Guaranty Trust Bank plc is set to hold the 7th edition of its Annual Autism Conference. The two-day conference, which is free and open to the general public, will hold on the 13th and 14th of July 2017 at the MUSON Centre, Onikan, Lagos.
This year’s conference, themed “Childhood to Adulthood: Communication and Social Development”, is expected to create conversations and develop resources which address the dynamic needs of people living with Autism right from their childhood through adulthood.
As part of the 2017 program, there will be globally renowned specialists present to offer consulting services ranging from the assessment of children for Autism and other developmental challenges to the counselling of their parents from 17th to 22nd July 2017 at Digital Village, Alausa, Ikeja. There will also be sessions for Speech Therapy, Physical Therapy, Behaviour Analysis, Audiology, Clinical Psychology, Developmental Psychiatry, Physiotherapy, and Occupational Therapy.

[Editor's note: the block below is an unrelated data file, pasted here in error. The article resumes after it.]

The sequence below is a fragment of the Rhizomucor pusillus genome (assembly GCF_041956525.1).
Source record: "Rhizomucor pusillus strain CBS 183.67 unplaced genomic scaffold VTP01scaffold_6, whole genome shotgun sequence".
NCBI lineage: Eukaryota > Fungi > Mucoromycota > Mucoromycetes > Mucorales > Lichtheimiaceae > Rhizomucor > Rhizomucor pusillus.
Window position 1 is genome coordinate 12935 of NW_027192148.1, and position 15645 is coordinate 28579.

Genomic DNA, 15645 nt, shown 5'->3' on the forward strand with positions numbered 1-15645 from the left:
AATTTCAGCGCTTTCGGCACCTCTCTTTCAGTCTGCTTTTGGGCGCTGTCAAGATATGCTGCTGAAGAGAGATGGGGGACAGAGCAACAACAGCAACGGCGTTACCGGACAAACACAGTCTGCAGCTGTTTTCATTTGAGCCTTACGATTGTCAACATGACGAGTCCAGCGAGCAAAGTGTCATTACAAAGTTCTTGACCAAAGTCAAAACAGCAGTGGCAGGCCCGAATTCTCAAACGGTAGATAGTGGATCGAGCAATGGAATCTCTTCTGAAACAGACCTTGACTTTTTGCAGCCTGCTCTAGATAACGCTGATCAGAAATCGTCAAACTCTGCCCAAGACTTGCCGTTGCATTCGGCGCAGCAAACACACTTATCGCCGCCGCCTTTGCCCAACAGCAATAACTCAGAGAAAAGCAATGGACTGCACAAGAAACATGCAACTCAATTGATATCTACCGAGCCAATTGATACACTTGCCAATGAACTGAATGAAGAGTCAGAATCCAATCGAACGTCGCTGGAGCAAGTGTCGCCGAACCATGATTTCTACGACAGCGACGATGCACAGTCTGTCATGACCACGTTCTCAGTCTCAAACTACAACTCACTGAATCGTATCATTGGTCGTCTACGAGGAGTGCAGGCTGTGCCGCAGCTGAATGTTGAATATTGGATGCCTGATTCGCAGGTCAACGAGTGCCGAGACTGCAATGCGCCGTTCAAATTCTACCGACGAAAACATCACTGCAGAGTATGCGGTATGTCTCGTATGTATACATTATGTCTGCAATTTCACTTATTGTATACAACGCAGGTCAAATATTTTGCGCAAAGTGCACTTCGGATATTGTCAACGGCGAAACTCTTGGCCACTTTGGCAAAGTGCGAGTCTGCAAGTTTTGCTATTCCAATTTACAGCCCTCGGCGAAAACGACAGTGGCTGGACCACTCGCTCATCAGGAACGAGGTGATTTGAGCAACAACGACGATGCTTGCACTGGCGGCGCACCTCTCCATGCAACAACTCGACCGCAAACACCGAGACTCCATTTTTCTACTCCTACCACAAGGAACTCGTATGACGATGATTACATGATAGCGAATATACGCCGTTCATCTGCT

Since 2009 the Autism Awareness Conference has been a core part of GTBank’s Orange Ribbon Initiative, an advocacy program designed to support people with developmental disabilities and special needs, especially Autisim Spectrum Disorders (ASD).
In 2016, the 6th edition of the Autism Conference had over 1,500 participants over the two-day period, more than triple the number which attended the inaugural conference. This year is expected to attract a larger audience and will have as partners, Ministries of Health and Education, Blazing Trails International, Texas, USA, College of Medicine, Idi-Araba, Lagos, Patrick’s Speech and Language Centre and the Neuropsychiatric Hospital, Aro Ogun State.
Commenting on the 7th Annual Autism Awareness Conference, Mr Segun Agbaje, the Managing Director and Chief Executive Officer of Guaranty Trust Bank plc, said; “Over the past six editions of this conference, we have made tremendous achievements in amplifying the national awareness of Autism Spectrum Disorders and increasing the expert assistance available to people living with Autism.
”This year, we are going several steps forward to address the dynamic communication and social needs of children living with Autism as they transition into adulthood”. He further stated: “Aware that we are a voice for people who don’t have a voice, we will continue to support children living with Autism as well as their parents, teachers and care givers so that through us, the world can hear them”.